Global Steel Output Rose in May Despite Declining Capacity Utilization
Credit: Kittikun Atsawintarangkul.
Credit: Kittikun Atsawintarangkul.

The World Steel Association reported last week that crude steel production hit 136 million tonnes (Mt) in May 2013. This represents a 3.6 percent increase over April 2013, and a 2.6 percent rise over May 2012. While output made gains, total capacity utilization was down slightly.


Overall gains were mixed throughout the 63 countries that report figures to the World Steel Association. This is a change from recent months. Until now, most production reports were down and global gains had been confined largely to Asia, in particular China.

In the EU, Germany produced 3.7 Mt of crude steel last month, unchanged from April and down 1.5 percent from May 2012. Italy’s crude steel production increased 9.5 percent over the previous month to 2.3 Mt, though this figure is down 11.1 percent compared to last year. French crude steel production reached 1.4 Mt, a 16.7 percent rise over April’s output of 1.2 Mt, though 3.5 percent less than May 2012. Spain produced 1.4 Mt of crude steel in May 2013. This figure is identical to the previous month, and is a 4.3 percent increase over the same time last year.

In Russia, crude steel output gained 8.9 percent over April to 6.1 Mt last month. This is a slight increase of 0.2 percent from May 2012.

Chinese output continued to outpace all others, producing just under half of all crude steel for the month. The nation’s production of 67.0 Mt was 1.2 percent greater than in April, and represents a 7.3 percent gain over the previous year. Japan’s crude production rose 4.3 percent over April to 9.6 Mt. That figure is 4.3 percent greater than May 2012. In South Korea, crude production remained largely unchanged at 5.5 Mt, though this is 7.1 percent below the previous year’s figure.

U.S. production rose by 2.7 percent to 7.5 Mt, up from 7.3 Mt in April. Output was down 4.6 percent compared to May 2012.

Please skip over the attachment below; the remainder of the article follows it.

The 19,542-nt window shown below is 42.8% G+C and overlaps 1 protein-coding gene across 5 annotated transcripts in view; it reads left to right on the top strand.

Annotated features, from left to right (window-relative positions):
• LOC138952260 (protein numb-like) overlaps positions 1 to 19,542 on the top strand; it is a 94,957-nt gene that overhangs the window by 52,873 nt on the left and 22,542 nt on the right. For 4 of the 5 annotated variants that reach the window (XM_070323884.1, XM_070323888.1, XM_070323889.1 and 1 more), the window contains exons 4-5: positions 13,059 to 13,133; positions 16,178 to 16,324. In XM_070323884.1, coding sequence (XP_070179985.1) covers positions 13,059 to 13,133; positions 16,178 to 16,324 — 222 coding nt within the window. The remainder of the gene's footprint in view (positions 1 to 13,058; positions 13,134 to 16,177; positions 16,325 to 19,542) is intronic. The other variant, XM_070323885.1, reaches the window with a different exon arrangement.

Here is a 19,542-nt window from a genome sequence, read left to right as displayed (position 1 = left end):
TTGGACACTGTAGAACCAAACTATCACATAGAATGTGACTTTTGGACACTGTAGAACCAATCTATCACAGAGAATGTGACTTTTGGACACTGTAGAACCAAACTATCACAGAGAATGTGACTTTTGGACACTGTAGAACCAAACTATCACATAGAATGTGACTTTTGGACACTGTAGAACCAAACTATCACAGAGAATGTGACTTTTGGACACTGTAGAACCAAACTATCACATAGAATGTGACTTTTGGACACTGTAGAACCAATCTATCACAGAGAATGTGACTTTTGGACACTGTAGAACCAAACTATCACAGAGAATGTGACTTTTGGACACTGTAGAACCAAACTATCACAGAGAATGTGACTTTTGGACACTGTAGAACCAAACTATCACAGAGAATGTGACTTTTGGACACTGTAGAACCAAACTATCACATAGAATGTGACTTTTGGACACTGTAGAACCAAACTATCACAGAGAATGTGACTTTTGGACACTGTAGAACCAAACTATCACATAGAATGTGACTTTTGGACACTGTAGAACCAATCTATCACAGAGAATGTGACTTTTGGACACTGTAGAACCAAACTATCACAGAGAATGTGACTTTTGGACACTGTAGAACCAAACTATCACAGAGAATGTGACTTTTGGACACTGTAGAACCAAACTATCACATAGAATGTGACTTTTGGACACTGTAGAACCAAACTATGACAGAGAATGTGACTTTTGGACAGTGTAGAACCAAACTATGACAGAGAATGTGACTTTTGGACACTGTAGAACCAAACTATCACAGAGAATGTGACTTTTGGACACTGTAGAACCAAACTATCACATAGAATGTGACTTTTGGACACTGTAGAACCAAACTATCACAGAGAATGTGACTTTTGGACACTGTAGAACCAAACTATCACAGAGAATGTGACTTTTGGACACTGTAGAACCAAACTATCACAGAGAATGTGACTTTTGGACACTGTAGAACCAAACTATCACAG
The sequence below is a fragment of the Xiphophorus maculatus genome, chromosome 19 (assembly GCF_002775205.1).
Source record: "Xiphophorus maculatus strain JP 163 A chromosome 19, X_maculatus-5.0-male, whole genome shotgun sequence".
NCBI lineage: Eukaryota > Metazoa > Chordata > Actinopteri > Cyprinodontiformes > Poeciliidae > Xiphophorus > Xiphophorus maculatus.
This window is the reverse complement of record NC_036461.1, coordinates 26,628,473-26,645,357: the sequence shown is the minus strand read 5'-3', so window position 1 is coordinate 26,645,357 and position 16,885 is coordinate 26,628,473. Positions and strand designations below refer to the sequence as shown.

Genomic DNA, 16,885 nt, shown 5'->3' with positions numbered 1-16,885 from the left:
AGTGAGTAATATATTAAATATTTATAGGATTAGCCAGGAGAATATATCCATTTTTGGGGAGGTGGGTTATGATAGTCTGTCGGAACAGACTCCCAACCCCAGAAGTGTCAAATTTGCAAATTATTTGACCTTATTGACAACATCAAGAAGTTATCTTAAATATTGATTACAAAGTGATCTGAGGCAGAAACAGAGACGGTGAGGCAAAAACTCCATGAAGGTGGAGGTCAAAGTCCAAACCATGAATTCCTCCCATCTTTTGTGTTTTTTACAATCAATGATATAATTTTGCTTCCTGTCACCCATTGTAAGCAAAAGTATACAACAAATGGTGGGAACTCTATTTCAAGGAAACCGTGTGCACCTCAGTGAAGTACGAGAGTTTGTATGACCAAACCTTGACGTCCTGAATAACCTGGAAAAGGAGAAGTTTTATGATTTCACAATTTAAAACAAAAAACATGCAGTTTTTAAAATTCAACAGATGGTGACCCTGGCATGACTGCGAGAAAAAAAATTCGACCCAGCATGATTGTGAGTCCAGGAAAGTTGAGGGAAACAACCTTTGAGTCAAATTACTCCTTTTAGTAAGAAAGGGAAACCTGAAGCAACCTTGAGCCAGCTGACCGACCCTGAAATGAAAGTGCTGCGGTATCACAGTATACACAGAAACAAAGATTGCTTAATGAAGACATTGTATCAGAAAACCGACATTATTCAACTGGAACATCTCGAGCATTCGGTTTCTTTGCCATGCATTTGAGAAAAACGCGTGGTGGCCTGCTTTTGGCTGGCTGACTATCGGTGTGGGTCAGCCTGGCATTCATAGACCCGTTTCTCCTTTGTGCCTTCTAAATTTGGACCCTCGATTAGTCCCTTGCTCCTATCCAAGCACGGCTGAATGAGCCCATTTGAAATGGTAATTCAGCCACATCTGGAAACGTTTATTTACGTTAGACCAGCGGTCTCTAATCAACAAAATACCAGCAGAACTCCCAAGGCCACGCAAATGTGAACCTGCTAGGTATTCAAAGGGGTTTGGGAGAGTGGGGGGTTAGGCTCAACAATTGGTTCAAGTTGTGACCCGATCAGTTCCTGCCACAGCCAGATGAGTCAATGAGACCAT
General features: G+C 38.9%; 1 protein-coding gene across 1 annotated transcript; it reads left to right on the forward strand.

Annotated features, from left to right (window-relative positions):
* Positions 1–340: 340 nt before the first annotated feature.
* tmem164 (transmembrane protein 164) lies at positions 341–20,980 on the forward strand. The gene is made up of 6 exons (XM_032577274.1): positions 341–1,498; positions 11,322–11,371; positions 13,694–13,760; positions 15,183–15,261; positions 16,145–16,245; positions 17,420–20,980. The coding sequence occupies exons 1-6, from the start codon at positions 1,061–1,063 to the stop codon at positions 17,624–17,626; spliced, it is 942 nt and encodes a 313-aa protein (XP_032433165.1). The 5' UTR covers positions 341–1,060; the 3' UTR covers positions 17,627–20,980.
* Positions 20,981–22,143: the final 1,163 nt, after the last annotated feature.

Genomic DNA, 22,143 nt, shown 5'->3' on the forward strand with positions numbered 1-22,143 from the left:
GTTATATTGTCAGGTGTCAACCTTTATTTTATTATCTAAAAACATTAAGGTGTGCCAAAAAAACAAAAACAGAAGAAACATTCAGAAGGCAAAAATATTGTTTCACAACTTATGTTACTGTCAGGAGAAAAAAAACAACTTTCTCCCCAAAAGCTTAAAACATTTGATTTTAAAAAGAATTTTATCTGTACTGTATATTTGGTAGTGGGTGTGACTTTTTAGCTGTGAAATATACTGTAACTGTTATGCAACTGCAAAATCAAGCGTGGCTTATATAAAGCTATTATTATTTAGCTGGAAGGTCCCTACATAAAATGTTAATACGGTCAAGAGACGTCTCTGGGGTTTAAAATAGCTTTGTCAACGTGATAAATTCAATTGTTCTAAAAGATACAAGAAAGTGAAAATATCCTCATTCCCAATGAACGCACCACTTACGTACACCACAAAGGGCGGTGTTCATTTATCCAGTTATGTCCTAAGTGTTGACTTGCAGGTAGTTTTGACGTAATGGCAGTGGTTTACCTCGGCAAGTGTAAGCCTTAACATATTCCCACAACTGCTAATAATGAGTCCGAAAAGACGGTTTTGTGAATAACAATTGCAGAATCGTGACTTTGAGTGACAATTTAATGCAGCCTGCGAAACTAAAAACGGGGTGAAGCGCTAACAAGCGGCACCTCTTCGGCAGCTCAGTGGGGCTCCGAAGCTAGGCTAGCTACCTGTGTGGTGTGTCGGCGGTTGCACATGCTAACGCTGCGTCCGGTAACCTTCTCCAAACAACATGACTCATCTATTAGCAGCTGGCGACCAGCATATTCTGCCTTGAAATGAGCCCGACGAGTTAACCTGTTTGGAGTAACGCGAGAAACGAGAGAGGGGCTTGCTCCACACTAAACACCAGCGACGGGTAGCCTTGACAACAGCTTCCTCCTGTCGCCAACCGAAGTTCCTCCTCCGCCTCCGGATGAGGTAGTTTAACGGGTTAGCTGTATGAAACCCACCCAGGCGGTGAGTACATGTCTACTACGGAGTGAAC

A more recent tonnage report from the American Iron and Steel Institute (AISI) announced that, for the week ending June 22, U.S. crude steel production rose 1 percent to 1,881,000 net tons from 1,862,000 net tons the previous week. This figure is 0.6 percent greater than the same period last year.

AISI tracks domestic tonnage week to week. Its figures are estimates compiled from 50 percent of U.S. producers combined with monthly production data.

Despite the global rise in tonnage, total capacity utilization was down. World Steel Association’s global crude steel capacity utilization ratio for the 63 countries it tracks ticked down slightly in May to 79.6 percent, compared to 80 percent in April. The figure is 0.9 percentage points lower than last year.

Overall, the association predicts that steel use will increase by 2.9 percent to 1,454 Mt in 2013, a significant improvement over 2012’s growth of 1.2 percent. Much of the demand will be driven by China, which is expected to consume 668.8 Mt this year, a 3.5 percent increase over 2012. India is also forecast to increase its demand by 5.9 percent to 75.8 Mt. The largest rebound will be in Central and South America, which the association estimates will use 6.2 percent more steel in 2013, or 49.8 Mt. In addition, the group projects that demand will rise by 3.2 percent in 2014 to reach 1,500 Mt.

Fiscal and economic uncertainty in the U.S. will temper steel utilization, limiting growth to 2.7 percent for an expected demand of 99.3 Mt. This is a major slowdown compared to 2012’s 8.4 percent growth, which was driven by a rise in auto production, development of energy projects, and a strengthening construction market.

The World Steel Association represents approximately 170 steel producers, including 17 of the world’s 20 largest steel companies, national and regional steel industry associations, and steel research institutes. Its members represent 85 percent of global steel production.

 

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